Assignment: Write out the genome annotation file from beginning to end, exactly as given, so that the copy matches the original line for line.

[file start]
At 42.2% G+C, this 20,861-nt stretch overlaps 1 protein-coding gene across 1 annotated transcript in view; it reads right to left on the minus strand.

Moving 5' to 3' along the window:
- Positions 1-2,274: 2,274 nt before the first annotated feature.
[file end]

At 42.2% G+C, this 20,861-nt stretch overlaps 1 protein-coding gene across 1 annotated transcript in view; it reads right to left on the minus strand.

Moving 5' to 3' along the window:
- Positions 1-2,274: 2,274 nt before the first annotated feature.